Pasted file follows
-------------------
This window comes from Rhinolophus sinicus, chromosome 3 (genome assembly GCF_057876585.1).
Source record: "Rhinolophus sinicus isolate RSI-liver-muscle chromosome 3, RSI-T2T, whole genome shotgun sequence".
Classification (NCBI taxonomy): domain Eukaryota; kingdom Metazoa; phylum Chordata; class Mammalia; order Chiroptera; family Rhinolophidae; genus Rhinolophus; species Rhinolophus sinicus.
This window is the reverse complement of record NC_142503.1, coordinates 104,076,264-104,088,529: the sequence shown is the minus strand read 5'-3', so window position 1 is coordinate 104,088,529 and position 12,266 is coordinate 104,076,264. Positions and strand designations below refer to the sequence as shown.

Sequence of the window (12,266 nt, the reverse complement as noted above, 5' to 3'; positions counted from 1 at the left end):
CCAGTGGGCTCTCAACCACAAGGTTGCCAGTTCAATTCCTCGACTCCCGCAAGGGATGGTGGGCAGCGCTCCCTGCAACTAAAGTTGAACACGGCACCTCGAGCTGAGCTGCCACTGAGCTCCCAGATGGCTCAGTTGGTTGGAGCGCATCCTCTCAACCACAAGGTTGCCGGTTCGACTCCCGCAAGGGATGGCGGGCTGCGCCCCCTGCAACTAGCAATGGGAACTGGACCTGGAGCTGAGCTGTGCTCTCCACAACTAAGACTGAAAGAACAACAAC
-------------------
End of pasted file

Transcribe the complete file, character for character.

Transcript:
This window comes from Rhinolophus sinicus, chromosome 3 (genome assembly GCF_057876585.1).
Source record: "Rhinolophus sinicus isolate RSI-liver-muscle chromosome 3, RSI-T2T, whole genome shotgun sequence".
Classification (NCBI taxonomy): domain Eukaryota; kingdom Metazoa; phylum Chordata; class Mammalia; order Chiroptera; family Rhinolophidae; genus Rhinolophus; species Rhinolophus sinicus.
This window is the reverse complement of record NC_142503.1, coordinates 104,076,264-104,088,529: the sequence shown is the minus strand read 5'-3', so window position 1 is coordinate 104,088,529 and position 12,266 is coordinate 104,076,264. Positions and strand designations below refer to the sequence as shown.

Sequence of the window (12,266 nt, the reverse complement as noted above, 5' to 3'; positions counted from 1 at the left end):
CCAGTGGGCTCTCAACCACAAGGTTGCCAGTTCAATTCCTCGACTCCCGCAAGGGATGGTGGGCAGCGCTCCCTGCAACTAAAGTTGAACACGGCACCTCGAGCTGAGCTGCCACTGAGCTCCCAGATGGCTCAGTTGGTTGGAGCGCATCCTCTCAACCACAAGGTTGCCGGTTCGACTCCCGCAAGGGATGGCGGGCTGCGCCCCCTGCAACTAGCAATGGGAACTGGACCTGGAGCTGAGCTGTGCTCTCCACAACTAAGACTGAAAGAACAACAAC